“While a phone call to first responders works, it takes a fair amount of time for both the monitoring center and the PSAP, and it can occasionally result in an error,” says Jay Hauhn, executive director of the Central Station Alarm Association (CSAA). “Having an electronic data transfer between the monitoring center and the PSAP brings us into the 21st century.”

The ASAP program is a public-private partnership initiated by CSAA and the Association of Public Safety Communications Officials (APCO). The initial pilot, more than five years ago, connected the York County, Va. and Richmond, Va. PSAPs to Vector Security’s monitoring center. The ASAP ANSI-standard was renewed in 2014 as the APCO/CSAA ANS 2.101.2-204 Alarm Monitoring Company to Public Safety Answering Point Computer-Aided Dispatch (CAD) Automated Secure Alarm Protocol.

“Instead of making a typical phone call, with ASAP, it’s all automated within our [central station software],” explains Jason Bradley, director of central station operations at Guardian Protection Services, Warrendale, Pa., which went online with ASAP in August 2014. “You simply click, it prepopulates with all the pertinent information, there is a space to put in additional information manually if needed, and off it goes at the speed of light.”

At publication time, 12 alarm companies had active ASAP connections with an additional 13 companies either in testing or development for the program. (At the time of publication, Stanley Convergent Security Solutions was in its pilot testing phase with Richmond, Va. and ADT had just gone live with the ASAP program.) Additionally, 11 PSAPs were online, including Houston and Washington, D.C., along with 10 PSAPs in the testing, investigative or implementation phase, including Seattle and Boston, and more than 20 PSAPs seeking to enter the development phase.

“For the industry, this program is an overall win,” says Anita Ostrowski, vice president of central station services at Vector Security, Warrendale, Pa. “Everything is sent on the CAD board. Once an exchange has been initiated, operators can see all the actions on the part of the PSAP, such as when police arrived or when they closed the case. And any other information that needs to be exchanged can all take place without additional phone calls.”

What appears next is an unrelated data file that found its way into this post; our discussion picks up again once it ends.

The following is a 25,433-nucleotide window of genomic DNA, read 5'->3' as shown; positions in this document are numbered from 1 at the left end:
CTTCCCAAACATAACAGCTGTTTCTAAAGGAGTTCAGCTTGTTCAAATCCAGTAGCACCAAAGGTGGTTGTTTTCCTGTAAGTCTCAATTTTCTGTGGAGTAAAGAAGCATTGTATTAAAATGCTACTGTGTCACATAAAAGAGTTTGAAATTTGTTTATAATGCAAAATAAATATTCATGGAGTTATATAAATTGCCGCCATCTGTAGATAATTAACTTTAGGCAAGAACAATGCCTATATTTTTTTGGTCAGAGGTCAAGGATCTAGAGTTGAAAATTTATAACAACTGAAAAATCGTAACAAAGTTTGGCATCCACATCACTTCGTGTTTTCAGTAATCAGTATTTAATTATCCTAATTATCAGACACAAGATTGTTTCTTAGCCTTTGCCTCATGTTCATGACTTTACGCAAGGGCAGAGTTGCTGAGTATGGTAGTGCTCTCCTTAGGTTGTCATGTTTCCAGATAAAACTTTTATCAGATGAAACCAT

An ancillary benefit to ASAP is the information — including the actions and updates from first responders — that it automatically provides to the central station, and ultimately, the end user. “It’s a game changer,” says Joe Sanchez, senior vice president of customer operations at Protection 1, Chicago, which has been a part of ASAP since July 2014. “Sharing all of this information with our customers... time stamps, responses, actions... it’s a win-win for everybody and creates value for the customer on the commercial and residential side.” Sanchez says Protection 1 makes this information available on its online portal for customers, leading to a higher level of communication between the two parties.

In addition to time savings and a more informed central station, another large benefit of the ASAP program was realized at the City of Richmond Emergency Communications Center a few years back when weather circumstances made call volumes particularly high.

“In August of 2011, we had an earthquake,” Hobgood recalls. “Our 911 center was crazy that day and we didn’t have enough people to answer the emergency lines, much less the non-emergency lines. Some of the alarm companies that called in that day didn’t even get an answer; but those using ASAP got answers within seconds.” A hurricane a few days later left the fully staffed Richmond, Va. call center in much the same position of not being able to keep up with call volume, but ASAP messages were delivered to first responders as usual. “It works and it works well,” Hobgood says.